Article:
Off the back of almost two years of restrictions and some levels of anxiety around travel, many drivers will be heading back onto the motorway for the first time in a while in 2022.
Whether you’ve been driving for years or it’s your first time on the motorway, faster roads with different lane layouts can be confusing. To help you relax on the motorway this festive season, we’ve popped together a bumper guide to motorway lanes.
what do the lanes on the motorway mean?
Typically, motorways have three lanes – left, middle and right, or outside, middle and inside. (You might have heard people refer to them as “fast lane” or “slow lane”. This is incorrect and is not the case.)
The most important thing to note is that all lanes on a motorway have the same speed limit – unless otherwise notified, this is 70mph.
When you enter the motorway, the left hand lane, lane one, is for routine driving. Lanes two and three are for overtaking only.
You should aim to keep to lane one unless there’s a build-up of slow-moving vehicles in that lane; in which case, you can move across to the next lane to overtake.
You shouldn’t stay in lanes two or three any longer than necessary; if you’re doing your routine driving in these lanes, you are likely to hold up traffic by stopping other drivers from being able to overtake.
The police can pull you over if you use the lanes incorrectly, causing a danger to other road users, for example, if you are driving in the middle lane consistently.
Things to remember:
- Where there are only two lanes, the same rule applies: left for routine driving, right for overtaking.
- Where there are four lanes, the same rules also apply: left for routine driving, all lanes to the right for overtaking.
- A motorway on a steep hill may have an additional crawler lane for heavy vehicles. These lanes will be identified and unless you are in the correct vehicle, you should avoid driving in this lane. Heavy vehicles that lose speed on a gradient are segregated from other traffic to allow the rest of the traffic to flow more freely.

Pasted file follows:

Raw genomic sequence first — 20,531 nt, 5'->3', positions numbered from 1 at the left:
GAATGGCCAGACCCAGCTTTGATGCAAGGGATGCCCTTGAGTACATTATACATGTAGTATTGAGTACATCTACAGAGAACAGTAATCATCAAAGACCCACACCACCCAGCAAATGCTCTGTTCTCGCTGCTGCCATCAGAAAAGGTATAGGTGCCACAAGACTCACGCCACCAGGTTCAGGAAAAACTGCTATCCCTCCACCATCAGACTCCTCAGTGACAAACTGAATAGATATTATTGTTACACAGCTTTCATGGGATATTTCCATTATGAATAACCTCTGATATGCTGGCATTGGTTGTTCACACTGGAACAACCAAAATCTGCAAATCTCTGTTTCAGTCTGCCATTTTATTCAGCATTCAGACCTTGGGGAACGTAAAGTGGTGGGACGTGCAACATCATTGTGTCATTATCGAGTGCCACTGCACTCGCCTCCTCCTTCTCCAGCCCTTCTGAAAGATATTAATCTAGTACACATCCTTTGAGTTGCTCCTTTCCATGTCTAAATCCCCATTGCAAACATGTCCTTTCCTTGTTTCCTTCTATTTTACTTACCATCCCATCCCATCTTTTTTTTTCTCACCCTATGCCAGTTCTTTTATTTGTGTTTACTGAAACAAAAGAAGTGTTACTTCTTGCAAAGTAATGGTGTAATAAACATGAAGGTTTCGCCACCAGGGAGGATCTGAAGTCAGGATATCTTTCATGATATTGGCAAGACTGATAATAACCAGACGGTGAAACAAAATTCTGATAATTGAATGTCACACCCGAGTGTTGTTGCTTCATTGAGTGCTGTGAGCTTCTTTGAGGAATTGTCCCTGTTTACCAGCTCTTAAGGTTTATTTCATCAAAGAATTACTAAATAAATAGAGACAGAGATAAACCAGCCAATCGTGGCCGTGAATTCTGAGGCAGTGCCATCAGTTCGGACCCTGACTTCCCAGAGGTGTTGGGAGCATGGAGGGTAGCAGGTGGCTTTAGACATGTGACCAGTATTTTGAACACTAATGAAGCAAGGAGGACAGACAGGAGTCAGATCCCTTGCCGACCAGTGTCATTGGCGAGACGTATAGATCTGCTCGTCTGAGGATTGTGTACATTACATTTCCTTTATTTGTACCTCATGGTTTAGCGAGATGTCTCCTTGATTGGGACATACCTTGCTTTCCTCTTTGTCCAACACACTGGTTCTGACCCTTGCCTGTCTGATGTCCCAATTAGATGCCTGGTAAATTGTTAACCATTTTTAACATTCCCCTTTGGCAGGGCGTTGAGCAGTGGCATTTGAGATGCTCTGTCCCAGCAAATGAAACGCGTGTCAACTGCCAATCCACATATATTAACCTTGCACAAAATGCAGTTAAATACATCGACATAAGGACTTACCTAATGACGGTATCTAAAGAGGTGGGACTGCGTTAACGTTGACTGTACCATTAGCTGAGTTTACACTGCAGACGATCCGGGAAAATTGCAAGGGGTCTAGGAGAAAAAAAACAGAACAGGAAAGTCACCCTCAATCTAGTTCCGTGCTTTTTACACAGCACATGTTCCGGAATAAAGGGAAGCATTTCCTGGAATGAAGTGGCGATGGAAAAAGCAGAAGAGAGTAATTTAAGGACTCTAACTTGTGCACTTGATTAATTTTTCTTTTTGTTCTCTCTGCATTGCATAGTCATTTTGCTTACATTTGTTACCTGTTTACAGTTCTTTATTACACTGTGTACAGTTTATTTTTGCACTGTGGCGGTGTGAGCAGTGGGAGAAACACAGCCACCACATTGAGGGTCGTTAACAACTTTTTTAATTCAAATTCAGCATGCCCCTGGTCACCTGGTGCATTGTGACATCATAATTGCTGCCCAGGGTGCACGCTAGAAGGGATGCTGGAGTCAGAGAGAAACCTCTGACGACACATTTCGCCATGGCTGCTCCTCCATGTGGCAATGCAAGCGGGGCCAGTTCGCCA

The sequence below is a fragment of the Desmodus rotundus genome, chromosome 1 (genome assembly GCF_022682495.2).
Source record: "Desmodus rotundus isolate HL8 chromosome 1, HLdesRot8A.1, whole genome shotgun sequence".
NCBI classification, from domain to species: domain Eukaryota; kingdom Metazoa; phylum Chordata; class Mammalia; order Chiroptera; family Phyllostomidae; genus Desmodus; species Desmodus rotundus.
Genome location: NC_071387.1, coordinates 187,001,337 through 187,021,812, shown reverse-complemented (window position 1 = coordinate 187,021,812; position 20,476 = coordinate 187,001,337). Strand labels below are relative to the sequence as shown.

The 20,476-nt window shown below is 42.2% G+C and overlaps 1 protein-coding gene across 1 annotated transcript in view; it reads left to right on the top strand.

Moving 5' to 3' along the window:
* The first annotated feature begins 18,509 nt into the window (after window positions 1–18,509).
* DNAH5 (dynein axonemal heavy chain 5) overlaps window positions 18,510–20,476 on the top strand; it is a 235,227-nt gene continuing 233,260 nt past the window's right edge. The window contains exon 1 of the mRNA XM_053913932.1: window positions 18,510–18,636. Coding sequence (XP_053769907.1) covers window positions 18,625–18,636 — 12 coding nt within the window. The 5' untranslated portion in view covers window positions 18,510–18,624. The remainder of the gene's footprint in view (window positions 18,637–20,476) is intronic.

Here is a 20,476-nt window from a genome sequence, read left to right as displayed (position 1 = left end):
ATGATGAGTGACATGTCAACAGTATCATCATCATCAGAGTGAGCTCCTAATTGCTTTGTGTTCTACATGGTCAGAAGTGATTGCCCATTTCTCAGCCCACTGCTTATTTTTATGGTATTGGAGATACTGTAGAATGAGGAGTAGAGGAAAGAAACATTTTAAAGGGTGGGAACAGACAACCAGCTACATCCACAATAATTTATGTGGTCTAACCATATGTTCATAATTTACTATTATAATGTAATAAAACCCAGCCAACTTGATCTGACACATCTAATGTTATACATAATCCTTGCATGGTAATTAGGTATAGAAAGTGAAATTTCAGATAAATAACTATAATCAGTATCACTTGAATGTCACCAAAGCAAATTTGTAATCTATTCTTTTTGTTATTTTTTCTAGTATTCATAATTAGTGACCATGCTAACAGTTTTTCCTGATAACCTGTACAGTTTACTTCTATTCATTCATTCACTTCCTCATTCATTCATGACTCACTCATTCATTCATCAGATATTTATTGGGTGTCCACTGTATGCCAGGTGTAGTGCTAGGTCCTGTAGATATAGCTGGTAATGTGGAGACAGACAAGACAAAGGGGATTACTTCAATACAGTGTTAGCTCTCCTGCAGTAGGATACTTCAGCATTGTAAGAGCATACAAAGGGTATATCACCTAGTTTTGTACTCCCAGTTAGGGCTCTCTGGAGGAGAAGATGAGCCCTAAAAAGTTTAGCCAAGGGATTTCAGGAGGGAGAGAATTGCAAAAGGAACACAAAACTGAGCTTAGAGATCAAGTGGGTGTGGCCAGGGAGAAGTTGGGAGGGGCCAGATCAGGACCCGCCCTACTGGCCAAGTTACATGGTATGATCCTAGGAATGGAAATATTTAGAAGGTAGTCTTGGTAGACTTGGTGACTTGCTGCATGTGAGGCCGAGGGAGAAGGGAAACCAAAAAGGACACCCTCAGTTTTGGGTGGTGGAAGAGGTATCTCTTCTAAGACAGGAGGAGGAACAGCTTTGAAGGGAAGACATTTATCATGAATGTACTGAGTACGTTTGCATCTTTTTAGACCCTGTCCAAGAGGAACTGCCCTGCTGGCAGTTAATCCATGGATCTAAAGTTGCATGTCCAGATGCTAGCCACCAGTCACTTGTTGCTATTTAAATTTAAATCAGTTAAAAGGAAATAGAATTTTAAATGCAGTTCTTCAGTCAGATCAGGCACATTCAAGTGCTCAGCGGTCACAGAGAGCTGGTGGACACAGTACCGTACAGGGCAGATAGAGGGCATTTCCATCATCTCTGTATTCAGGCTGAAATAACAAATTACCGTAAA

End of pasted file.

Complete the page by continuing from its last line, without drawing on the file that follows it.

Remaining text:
what is a hard shoulder and how do I use it?
On the left hand side of a motorway, you will often find a narrower lane, separated from the main carriageway by a solid white line. This is a hard shoulder.
If you have to pull over onto the hard shoulder of a motorway, remember to check your mirrors as normal, indicate before turning in. Once in the hard shoulder, pull up safely and bring the car to a halt – do not drive down the hard shoulder.
- Keep the wheel turned to the left, so your car can’t accidentally roll into traffic on the main carriageway.
- Ensure your hazard lights are on to alert other vehicles that you are stopped there.
- If it’s dark, use your sidelights as normal.
- If it’s foggy, use your fog lights as normal.
If possible, exit the vehicle and find a safe space to gather with your passengers away from traffic. Use your phone to call the emergency services or for recovery as soon as possible; if you aren’t able to use your phone, walk along the hard shoulder until you find an emergency phone. Take note of your surroundings and the motorway location signage to determine your location.
The only time that the hard shoulder is different is when you are travelling on a smart motorway – read more about those here.
when can’t i use a lane?
If the overhead signage alerts you to a lane closure, you must move out of this lane as soon as it’s safe to do so. You will usually be alerted by the overhead motorway signage, which will display a red X above any closed lanes.
On some routes, cameras are in place, and if you’re caught flouting the rules, you could face a fine and/or points on your driving license.
leaving the motorway
When it comes to exiting the motorway, you’ll usually be doing this via a sliproad, which will be to the left hand side of the motorway, off the first lane. Try to minimise danger by getting into the correct lane early – motorway signage will alert you when you’re approaching a slip road, and sat nav will usually tell you which lane to be in with a couple of miles to go.
If you do find yourself flustered or confused by lanes or traffic that’s moving faster than you’re used to, make sure you take regular breaks to breathe, get some fresh air and replan your route. You can use our route planner to plan a journey with regular rest stops in, giving you plenty of opportunity to take a break from the road.